I made this mistake more than once. My first business was a tutoring and a test prep company. We should have been targeting college-bound high school students and their parents. Instead, we offered services as broad as LSAT and GRE prep for (college graduates), adult literacy, and elementary school tutoring for students with special needs. Our messaging was so vague, and we spread ourselves so thin chasing every opportunity that we never really became known as experts in anything. 

2. Unrealistic Forecasts

When I wrote the business plan I submitted to support my loan application, I painted an optimistic picture of a start-up business poised for overnight success. The problem was that I believed my propaganda and legitimately thought we would be profitable in no time. I should have been a lot more conservative with my spending. 

3. Misplaced Trust

In my first six months of business, I said yes to everything. My mentality was that I was not sure what would work, and I did not want to miss out on a great idea. I believed salespeople who told me their product or service was just what my business needed to get in front of the right clients. I agreed to branded merchandise, TV commercials, magazine ads, program sponsorships, and ill-conceived ideas that never generated revenue. 

What are three things you see that are often overlooked by entrepreneurs you encounter, and how can other entrepreneurs be aware of these things from the beginning?

1. There Will Always Be Challenges and Problems To Solve

You cannot solve all of them in advance and should accept that there will always be more you can do. About three months before I launched my law firm, I created a list of action items I needed to finish to ensure a successful launch.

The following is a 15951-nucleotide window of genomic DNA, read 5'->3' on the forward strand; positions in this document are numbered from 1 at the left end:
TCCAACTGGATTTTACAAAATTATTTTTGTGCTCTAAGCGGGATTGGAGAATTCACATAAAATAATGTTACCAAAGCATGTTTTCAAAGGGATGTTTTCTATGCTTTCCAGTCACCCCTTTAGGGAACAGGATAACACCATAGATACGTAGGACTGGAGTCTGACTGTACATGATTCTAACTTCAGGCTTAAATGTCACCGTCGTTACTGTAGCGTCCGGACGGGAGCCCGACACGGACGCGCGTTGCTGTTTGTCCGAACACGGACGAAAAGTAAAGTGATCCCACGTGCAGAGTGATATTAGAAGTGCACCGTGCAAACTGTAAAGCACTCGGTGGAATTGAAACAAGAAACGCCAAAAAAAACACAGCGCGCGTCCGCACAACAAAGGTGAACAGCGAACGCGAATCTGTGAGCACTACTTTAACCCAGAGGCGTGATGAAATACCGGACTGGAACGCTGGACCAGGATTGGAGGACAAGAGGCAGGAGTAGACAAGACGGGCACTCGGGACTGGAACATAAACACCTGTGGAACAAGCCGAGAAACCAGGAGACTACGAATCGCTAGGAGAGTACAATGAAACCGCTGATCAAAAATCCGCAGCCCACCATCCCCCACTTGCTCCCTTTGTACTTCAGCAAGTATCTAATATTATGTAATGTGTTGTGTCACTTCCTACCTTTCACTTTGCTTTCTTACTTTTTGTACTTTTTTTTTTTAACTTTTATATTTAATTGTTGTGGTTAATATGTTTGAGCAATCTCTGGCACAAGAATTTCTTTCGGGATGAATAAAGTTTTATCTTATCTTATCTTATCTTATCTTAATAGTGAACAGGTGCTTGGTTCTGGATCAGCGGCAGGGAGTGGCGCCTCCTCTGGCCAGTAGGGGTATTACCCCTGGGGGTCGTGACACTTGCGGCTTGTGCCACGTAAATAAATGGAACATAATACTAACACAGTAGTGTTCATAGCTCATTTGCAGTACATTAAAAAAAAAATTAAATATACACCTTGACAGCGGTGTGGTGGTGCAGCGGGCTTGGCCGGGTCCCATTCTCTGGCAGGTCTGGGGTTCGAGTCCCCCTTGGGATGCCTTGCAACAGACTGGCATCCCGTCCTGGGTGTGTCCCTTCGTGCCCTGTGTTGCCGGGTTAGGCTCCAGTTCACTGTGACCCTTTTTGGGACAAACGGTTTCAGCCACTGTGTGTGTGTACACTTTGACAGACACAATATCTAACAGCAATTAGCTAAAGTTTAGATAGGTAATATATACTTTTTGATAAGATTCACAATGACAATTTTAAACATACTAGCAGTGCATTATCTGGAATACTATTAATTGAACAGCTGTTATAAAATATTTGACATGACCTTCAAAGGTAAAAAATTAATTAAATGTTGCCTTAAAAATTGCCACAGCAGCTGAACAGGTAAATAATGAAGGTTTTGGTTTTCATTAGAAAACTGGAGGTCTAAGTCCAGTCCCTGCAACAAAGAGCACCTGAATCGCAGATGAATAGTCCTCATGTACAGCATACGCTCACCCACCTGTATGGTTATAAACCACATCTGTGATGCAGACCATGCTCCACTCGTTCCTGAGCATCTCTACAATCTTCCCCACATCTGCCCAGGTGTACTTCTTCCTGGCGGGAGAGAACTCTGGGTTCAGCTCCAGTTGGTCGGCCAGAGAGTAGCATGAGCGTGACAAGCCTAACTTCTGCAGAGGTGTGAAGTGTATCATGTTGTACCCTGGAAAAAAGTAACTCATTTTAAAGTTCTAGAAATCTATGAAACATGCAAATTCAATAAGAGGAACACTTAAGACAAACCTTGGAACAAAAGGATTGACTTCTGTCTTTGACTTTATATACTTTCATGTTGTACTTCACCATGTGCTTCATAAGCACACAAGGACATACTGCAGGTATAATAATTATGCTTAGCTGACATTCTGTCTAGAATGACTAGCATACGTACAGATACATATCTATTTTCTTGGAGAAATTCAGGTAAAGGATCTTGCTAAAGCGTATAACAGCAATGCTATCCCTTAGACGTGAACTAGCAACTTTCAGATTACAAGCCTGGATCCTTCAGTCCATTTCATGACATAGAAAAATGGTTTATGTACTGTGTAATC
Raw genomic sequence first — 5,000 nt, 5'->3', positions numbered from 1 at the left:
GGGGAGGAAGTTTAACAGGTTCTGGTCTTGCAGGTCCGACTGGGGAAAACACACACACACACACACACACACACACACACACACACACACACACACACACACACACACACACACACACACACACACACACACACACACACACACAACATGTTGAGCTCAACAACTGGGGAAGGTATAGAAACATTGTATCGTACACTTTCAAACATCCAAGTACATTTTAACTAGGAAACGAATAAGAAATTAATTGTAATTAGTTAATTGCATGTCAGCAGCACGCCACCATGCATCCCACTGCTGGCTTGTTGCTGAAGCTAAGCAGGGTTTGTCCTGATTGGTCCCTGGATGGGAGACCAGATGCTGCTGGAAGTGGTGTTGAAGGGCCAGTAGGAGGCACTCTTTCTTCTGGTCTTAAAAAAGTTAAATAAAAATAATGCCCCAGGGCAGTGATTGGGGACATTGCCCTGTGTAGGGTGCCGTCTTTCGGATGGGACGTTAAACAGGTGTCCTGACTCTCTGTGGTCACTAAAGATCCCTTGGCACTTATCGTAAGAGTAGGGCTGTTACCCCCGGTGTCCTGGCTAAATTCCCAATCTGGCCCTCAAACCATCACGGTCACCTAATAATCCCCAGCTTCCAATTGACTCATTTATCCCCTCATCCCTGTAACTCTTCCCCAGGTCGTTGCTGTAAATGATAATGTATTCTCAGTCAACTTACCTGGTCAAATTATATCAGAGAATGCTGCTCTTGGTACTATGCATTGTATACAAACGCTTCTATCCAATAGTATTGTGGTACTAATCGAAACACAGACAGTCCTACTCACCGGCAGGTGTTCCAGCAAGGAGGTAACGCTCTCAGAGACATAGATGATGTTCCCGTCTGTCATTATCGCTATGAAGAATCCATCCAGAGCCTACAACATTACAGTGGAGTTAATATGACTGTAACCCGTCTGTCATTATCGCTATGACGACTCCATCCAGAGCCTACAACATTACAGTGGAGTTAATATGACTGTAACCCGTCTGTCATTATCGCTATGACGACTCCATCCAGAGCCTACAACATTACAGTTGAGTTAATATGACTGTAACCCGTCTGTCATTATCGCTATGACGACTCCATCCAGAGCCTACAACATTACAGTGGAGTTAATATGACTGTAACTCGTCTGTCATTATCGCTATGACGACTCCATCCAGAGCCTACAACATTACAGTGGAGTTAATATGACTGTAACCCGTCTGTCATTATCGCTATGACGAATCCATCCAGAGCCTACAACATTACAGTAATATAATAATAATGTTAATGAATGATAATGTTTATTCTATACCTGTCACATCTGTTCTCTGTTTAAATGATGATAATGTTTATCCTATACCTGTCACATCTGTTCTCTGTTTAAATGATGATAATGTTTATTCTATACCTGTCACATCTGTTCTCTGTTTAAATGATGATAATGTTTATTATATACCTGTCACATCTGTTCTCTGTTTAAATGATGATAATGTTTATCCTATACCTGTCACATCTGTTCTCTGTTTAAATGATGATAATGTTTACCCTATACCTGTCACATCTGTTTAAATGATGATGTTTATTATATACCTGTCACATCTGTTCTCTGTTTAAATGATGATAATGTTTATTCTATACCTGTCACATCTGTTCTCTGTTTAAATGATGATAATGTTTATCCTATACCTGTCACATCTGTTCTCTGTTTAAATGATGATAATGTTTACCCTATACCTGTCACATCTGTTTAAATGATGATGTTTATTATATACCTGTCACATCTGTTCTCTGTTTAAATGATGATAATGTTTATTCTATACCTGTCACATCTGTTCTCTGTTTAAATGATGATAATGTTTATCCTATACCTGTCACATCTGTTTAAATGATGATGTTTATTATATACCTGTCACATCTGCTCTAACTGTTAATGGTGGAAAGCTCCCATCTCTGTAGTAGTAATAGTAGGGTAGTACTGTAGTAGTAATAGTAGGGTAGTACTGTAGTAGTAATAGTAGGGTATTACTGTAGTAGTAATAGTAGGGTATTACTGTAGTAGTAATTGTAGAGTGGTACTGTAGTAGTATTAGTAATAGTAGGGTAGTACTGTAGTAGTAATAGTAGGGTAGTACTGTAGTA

I wanted to have processes, services, and pricing clearly defined and branding figured out. When I showed my list of action items to a business owner friend, he laughed at me. Then he explained that the company would never be perfect and that there would always be something to fix or improve. 

2. Culture Is Important

When I ran my first business, the tutoring company, I spent a lot of time the first few months thinking about operations, marketing, and training. However, although I had good personal relationships with my staff, I had neglected to create a culture in the office where they felt like they were part of a team. 

When one of the more senior staff members pointed out that I could have done something as simple as an employee newsletter, I realized that I had completely overlooked the importance of culture for people working at the company. 

3. I Work With Small Business Owners Every Day Who Have Overlooked Legal Issues

They make deals, enter partnerships, and form businesses without putting good contracts in place. Or, potentially worse, they sign contracts without understanding what they are signing. 

The best way to spot legal issues and adequately address them is to work with an attorney you trust. The investment is minimal compared to what you will spend later if there is a problem and you don’t have good contracts.

The Successes

What are three seemingly insurmountable obstacles you’ve faced as an entrepreneur, and how have you overcome them?

1. The Vortex

I founded the company, hired everyone, and personally trained most of our staff. Even as I tried to scale by elevating and empowering other people at the firm, it seemed that employees were running every decision past me and copying me on every correspondence. 

I was drowning in details I did not need to know. We started to overcome this issue by implementing a management structure with a written accountability chart. For each function of the company, the chart identifies 3-5 key responsibilities and the person held accountable for that “seat” in the organization. 

Now, whenever people try to saddle me with issues someone else could handle, I refer to the accountability chart and redirect them. That small change in process has saved me hours every week.